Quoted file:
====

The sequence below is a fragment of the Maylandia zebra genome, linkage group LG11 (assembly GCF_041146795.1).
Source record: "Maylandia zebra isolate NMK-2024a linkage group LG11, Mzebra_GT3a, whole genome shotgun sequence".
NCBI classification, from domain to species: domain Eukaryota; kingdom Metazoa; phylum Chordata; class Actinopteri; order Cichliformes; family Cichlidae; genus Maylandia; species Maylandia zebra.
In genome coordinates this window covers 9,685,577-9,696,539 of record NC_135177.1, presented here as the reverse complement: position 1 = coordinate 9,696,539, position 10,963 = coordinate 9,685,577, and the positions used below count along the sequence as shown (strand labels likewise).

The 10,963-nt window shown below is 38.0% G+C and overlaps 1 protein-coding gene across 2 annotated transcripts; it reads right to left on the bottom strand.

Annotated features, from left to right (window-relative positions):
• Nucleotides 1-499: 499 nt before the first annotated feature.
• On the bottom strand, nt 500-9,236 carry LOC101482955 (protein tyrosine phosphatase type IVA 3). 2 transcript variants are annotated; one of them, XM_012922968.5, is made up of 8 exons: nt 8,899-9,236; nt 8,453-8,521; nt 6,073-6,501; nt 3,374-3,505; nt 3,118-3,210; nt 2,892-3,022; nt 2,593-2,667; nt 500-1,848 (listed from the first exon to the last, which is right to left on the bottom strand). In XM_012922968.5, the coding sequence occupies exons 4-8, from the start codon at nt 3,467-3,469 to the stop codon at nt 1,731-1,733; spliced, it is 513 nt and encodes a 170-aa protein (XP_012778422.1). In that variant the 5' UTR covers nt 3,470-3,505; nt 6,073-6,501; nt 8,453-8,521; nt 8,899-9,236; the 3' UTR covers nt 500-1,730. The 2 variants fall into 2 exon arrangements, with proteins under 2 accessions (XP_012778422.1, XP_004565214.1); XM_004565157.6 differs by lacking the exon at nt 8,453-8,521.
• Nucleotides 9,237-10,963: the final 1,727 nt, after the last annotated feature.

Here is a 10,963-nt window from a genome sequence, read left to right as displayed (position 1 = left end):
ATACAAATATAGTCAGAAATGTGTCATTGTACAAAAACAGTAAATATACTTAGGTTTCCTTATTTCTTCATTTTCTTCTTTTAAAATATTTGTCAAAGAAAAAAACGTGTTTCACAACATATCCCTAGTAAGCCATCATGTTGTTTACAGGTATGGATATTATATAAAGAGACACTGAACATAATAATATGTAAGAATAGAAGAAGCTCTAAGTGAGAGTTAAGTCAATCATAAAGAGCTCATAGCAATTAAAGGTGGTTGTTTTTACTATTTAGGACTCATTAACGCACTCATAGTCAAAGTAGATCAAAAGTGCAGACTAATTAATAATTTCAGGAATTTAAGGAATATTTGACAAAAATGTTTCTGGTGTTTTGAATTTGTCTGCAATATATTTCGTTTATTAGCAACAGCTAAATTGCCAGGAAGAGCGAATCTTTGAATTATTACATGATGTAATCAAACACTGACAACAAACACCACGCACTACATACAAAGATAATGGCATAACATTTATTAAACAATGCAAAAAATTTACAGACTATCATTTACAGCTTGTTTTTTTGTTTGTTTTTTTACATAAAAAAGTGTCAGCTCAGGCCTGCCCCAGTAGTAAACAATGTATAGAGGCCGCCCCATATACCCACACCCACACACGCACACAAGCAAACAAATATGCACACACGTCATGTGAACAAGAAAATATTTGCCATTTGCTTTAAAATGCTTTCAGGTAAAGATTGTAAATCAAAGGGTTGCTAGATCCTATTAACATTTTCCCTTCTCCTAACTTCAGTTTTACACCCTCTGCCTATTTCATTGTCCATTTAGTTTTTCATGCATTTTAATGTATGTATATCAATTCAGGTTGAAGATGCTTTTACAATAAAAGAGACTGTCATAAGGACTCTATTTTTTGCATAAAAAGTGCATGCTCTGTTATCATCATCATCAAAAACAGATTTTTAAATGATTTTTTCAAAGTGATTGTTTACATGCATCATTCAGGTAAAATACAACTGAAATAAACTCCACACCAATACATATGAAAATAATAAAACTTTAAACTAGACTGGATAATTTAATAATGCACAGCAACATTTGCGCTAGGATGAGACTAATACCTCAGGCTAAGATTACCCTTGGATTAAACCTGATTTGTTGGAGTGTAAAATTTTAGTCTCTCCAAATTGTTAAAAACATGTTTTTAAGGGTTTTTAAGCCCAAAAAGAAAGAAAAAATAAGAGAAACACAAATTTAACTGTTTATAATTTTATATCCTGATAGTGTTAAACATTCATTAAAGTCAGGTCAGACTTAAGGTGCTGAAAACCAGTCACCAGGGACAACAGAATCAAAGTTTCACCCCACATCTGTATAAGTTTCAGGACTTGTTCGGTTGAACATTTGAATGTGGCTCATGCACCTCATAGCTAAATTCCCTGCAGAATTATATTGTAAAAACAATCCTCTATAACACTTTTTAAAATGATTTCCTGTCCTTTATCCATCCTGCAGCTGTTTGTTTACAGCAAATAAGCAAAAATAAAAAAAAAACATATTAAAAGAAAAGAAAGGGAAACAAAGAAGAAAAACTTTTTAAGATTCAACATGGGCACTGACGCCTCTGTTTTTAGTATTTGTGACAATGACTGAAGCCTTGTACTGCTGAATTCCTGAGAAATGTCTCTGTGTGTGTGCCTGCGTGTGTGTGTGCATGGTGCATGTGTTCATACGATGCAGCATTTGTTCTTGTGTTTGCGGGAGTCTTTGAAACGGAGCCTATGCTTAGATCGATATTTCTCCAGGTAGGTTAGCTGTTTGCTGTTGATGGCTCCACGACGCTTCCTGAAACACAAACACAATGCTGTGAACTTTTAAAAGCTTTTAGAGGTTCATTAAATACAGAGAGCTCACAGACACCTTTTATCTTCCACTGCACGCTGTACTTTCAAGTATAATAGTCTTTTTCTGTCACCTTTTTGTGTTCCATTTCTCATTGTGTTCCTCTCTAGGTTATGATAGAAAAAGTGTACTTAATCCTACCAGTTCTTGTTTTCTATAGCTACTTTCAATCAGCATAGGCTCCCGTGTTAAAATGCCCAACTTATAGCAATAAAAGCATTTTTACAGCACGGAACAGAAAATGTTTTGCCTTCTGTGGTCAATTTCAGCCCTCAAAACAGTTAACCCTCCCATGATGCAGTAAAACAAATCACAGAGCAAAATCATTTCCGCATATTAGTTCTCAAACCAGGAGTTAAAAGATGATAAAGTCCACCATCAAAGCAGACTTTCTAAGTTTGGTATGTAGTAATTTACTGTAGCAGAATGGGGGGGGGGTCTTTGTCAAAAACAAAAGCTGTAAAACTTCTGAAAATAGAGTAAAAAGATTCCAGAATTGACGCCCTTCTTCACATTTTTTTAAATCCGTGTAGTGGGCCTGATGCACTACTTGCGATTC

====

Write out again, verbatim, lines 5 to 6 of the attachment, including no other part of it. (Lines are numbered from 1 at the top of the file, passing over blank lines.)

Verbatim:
The 10,963-nt window shown below is 38.0% G+C and overlaps 1 protein-coding gene across 2 annotated transcripts; it reads right to left on the bottom strand.

Annotated features, from left to right (window-relative positions):